How difficult was it to place all of these “ordinary details” into the screenplay — and to balance things so that all of the characters are equally conflicted and compromised?
It’s a very difficult thing. What I needed to be aware of was the timing; this kind of film cannot work at a fast pace. These details are like part of a crossword puzzle — every corner is related to the other corner.
At this point in your career, what’s the most challenging part about shooting a film in Iran?
This is very difficult for me to answer because I was born there, I grew up there, and I became part of the system, so when I’m working, I’m not consciously thinking about what is more or less difficult. Perhaps if a filmmaker came from the United States and started making films in Iran, they would be more aware of the obstacles. But for me, someone who’s part of the system, it’s not very clear.
I’m sure when you travel with the film, people want to talk to you about the ending. When they ask about it, how do you answer?
I have never given a clear answer to the question; I always try to be evasive about it. I try to let it pass with some humor, or to give some non-specific answers. That’s true not just about the ending, but about all questions raised in interviews. I try not to be very specific about anything in the film. It’s wrong for a director to reveal all the things he was trying to hide in the film. That’s why I’ve always said that giving interviews about the film is usually more difficult than making the film.
[laughs] I’m sorry about that.
No, no. That’s our job.
You’ve received several awards and nominations already. What do you make of the whole Oscar race?
It makes me very happy that regular people are getting to see the film. But I’m also aware that success can bring danger. The success of one film may convince the filmmaker to try repeat his successes and get into a competition with himself. One cannot dwell on periodic successes. You have to look at it as a temporary, passing thing.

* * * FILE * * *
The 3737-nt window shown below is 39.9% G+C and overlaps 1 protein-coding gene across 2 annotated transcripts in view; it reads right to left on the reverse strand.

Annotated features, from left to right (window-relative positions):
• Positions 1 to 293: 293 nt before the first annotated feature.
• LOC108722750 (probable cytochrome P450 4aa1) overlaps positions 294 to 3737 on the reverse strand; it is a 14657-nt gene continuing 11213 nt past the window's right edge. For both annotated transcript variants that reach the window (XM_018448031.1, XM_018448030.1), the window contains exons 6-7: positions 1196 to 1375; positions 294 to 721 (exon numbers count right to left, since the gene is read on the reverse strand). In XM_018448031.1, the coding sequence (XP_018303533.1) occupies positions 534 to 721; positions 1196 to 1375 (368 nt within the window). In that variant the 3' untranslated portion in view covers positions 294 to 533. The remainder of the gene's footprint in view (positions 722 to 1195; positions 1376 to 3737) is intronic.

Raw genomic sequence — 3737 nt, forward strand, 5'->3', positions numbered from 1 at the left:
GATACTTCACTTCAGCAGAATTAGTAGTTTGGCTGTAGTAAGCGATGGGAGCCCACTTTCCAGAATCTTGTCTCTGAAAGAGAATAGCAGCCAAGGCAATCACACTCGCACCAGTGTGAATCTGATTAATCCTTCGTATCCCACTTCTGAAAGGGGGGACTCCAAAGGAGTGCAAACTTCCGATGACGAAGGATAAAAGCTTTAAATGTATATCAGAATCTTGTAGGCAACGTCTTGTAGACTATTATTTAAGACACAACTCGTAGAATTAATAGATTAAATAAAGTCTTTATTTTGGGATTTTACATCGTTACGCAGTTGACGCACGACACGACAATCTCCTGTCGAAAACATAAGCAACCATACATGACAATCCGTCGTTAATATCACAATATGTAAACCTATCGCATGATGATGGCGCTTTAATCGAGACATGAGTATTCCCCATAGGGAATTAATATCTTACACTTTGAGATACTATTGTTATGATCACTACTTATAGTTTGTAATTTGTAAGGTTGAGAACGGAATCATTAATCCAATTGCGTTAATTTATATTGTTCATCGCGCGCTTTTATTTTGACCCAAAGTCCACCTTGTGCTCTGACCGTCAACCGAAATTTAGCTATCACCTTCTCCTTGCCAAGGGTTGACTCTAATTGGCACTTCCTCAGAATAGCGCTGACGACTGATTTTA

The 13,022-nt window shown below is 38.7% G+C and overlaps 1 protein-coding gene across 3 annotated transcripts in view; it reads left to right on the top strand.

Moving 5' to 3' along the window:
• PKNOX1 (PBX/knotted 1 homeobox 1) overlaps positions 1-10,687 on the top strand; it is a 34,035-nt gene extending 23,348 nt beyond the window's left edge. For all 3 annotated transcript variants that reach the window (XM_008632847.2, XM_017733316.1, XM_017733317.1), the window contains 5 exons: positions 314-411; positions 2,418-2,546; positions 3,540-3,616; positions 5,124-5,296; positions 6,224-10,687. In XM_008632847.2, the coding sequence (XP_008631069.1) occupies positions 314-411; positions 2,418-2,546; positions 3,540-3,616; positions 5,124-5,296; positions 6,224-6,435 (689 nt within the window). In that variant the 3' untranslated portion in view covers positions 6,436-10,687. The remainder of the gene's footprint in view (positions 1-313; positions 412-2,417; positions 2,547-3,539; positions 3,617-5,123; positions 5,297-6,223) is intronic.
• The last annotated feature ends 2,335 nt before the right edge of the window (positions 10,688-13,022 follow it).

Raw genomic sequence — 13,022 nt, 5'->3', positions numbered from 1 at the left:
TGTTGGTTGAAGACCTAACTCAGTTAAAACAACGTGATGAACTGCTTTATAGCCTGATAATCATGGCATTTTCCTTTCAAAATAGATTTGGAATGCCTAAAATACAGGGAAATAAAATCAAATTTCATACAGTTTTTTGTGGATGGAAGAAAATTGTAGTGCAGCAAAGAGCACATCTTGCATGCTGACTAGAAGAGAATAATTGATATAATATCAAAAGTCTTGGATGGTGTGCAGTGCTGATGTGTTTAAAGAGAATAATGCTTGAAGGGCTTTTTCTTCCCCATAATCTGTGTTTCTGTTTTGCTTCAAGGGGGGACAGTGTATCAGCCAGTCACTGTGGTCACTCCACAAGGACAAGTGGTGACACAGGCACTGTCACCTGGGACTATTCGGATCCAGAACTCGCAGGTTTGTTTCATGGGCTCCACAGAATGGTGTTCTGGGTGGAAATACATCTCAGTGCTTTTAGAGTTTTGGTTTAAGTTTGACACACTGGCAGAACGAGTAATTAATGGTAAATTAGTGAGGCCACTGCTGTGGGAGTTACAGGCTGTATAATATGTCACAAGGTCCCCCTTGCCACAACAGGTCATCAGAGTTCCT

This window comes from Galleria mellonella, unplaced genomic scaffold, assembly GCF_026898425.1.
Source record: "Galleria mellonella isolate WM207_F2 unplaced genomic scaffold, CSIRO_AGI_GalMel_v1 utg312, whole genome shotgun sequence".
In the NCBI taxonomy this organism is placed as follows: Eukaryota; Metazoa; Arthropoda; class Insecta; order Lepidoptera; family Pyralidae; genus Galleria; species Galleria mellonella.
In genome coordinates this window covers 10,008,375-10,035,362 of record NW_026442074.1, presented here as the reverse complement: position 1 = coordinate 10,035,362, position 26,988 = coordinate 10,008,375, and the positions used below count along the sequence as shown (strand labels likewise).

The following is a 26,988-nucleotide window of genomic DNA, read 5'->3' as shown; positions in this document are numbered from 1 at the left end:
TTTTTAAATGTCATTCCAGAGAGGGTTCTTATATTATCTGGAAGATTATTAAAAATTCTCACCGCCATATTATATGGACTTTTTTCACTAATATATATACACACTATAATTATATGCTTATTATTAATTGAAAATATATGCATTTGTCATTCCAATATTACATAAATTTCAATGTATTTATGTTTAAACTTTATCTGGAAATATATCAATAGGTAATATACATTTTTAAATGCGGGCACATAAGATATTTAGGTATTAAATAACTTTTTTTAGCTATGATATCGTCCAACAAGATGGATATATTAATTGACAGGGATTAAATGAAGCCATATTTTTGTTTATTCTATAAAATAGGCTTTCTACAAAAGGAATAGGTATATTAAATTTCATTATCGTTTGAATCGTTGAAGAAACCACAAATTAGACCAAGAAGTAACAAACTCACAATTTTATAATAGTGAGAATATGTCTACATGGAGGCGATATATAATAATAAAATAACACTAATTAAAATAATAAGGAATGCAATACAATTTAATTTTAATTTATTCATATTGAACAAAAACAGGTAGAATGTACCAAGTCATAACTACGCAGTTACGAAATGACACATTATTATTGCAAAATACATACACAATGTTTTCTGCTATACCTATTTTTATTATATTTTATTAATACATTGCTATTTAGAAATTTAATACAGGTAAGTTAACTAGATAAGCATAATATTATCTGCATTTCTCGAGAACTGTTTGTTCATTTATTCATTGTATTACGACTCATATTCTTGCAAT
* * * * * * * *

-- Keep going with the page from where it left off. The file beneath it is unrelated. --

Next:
Do you have your next film already planned? Based on what you’re saying, it sounds like you’re going to make something very different from “A Separation.”
Yeah. One way to get away from all this hype is to start concentrating on my next film right away. My mind is more involved with my next project than what’s happening with this film.
Do you have a favorite part of the filmmaking process? Obviously not the interviews — we’ve established that.
Writing. For me nothing is more enjoyable thank thinking about a creating a story. Writing is like being in a world where everything belongs to you. You have full power over the characters to create whatever you want.
Does the actual shooting of the film ever get frustrating when it doesn’t quite live up to your imagination for some reason?
Sometimes it happens. When you’re writing, you have full control over everything. But when you try to bring that to action, you run into certain constraints. Not everything comes out the way you imagined.
The original title of the film was “Jodaeiye Nader az Simin.” Nader and Simin are the characters — what does the word “jodaeiye” mean? Is that “separation?”
It’s not just “separation.” It kind of gets lost in translation. You can look at it as “divorce” or as “detachment” or “chasm.”
So how do you like the English language title, then?
At first, I didn’t really like it. It seemed to me that the original title had been distorted somehow, and I wasn’t happy about that. But experience has proven that it’s a good title.
“A Separation” is now playing in New York and Los Angeles. For a full list of playdates, go to SonyClassics.com.